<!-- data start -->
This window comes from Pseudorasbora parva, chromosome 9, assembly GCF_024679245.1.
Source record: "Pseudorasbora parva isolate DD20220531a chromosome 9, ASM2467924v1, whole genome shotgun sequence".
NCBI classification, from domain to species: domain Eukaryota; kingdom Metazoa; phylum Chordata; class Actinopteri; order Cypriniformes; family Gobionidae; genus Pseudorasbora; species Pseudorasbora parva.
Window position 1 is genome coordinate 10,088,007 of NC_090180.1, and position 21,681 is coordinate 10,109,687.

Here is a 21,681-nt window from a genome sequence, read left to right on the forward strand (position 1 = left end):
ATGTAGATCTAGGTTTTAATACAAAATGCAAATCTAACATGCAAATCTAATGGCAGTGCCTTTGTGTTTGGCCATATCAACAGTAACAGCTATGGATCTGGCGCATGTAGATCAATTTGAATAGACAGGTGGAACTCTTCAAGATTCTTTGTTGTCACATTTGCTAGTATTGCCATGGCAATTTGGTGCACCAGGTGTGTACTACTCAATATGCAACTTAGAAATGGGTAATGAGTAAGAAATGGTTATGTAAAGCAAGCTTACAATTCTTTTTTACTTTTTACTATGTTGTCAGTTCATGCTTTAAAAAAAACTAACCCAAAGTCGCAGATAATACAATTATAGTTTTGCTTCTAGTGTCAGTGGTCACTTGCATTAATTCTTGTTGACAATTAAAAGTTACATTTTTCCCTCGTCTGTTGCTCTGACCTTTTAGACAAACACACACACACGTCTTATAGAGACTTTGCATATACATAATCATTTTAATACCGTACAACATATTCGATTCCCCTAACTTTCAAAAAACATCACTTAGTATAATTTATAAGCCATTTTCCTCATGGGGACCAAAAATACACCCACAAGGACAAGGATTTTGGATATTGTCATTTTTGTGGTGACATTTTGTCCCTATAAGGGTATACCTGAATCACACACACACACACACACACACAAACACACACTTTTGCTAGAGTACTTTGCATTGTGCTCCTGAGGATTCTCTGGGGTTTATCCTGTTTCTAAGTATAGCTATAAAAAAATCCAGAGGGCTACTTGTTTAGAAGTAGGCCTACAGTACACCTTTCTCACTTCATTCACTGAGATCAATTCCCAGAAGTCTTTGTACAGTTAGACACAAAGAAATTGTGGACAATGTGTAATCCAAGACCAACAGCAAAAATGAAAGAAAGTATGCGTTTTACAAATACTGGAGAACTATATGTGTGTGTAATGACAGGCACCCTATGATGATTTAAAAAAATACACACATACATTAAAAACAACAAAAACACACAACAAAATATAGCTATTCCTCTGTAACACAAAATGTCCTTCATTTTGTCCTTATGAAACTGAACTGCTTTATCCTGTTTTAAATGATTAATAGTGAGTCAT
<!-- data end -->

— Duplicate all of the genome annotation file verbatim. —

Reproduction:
This window comes from Pseudorasbora parva, chromosome 9, assembly GCF_024679245.1.
Source record: "Pseudorasbora parva isolate DD20220531a chromosome 9, ASM2467924v1, whole genome shotgun sequence".
NCBI classification, from domain to species: domain Eukaryota; kingdom Metazoa; phylum Chordata; class Actinopteri; order Cypriniformes; family Gobionidae; genus Pseudorasbora; species Pseudorasbora parva.
Window position 1 is genome coordinate 10,088,007 of NC_090180.1, and position 21,681 is coordinate 10,109,687.

Here is a 21,681-nt window from a genome sequence, read left to right on the forward strand (position 1 = left end):
ATGTAGATCTAGGTTTTAATACAAAATGCAAATCTAACATGCAAATCTAATGGCAGTGCCTTTGTGTTTGGCCATATCAACAGTAACAGCTATGGATCTGGCGCATGTAGATCAATTTGAATAGACAGGTGGAACTCTTCAAGATTCTTTGTTGTCACATTTGCTAGTATTGCCATGGCAATTTGGTGCACCAGGTGTGTACTACTCAATATGCAACTTAGAAATGGGTAATGAGTAAGAAATGGTTATGTAAAGCAAGCTTACAATTCTTTTTTACTTTTTACTATGTTGTCAGTTCATGCTTTAAAAAAAACTAACCCAAAGTCGCAGATAATACAATTATAGTTTTGCTTCTAGTGTCAGTGGTCACTTGCATTAATTCTTGTTGACAATTAAAAGTTACATTTTTCCCTCGTCTGTTGCTCTGACCTTTTAGACAAACACACACACACGTCTTATAGAGACTTTGCATATACATAATCATTTTAATACCGTACAACATATTCGATTCCCCTAACTTTCAAAAAACATCACTTAGTATAATTTATAAGCCATTTTCCTCATGGGGACCAAAAATACACCCACAAGGACAAGGATTTTGGATATTGTCATTTTTGTGGTGACATTTTGTCCCTATAAGGGTATACCTGAATCACACACACACACACACACACACAAACACACACTTTTGCTAGAGTACTTTGCATTGTGCTCCTGAGGATTCTCTGGGGTTTATCCTGTTTCTAAGTATAGCTATAAAAAAATCCAGAGGGCTACTTGTTTAGAAGTAGGCCTACAGTACACCTTTCTCACTTCATTCACTGAGATCAATTCCCAGAAGTCTTTGTACAGTTAGACACAAAGAAATTGTGGACAATGTGTAATCCAAGACCAACAGCAAAAATGAAAGAAAGTATGCGTTTTACAAATACTGGAGAACTATATGTGTGTGTAATGACAGGCACCCTATGATGATTTAAAAAAATACACACATACATTAAAAACAACAAAAACACACAACAAAATATAGCTATTCCTCTGTAACACAAAATGTCCTTCATTTTGTCCTTATGAAACTGAACTGCTTTATCCTGTTTTAAATGATTAATAGTGAGTCAT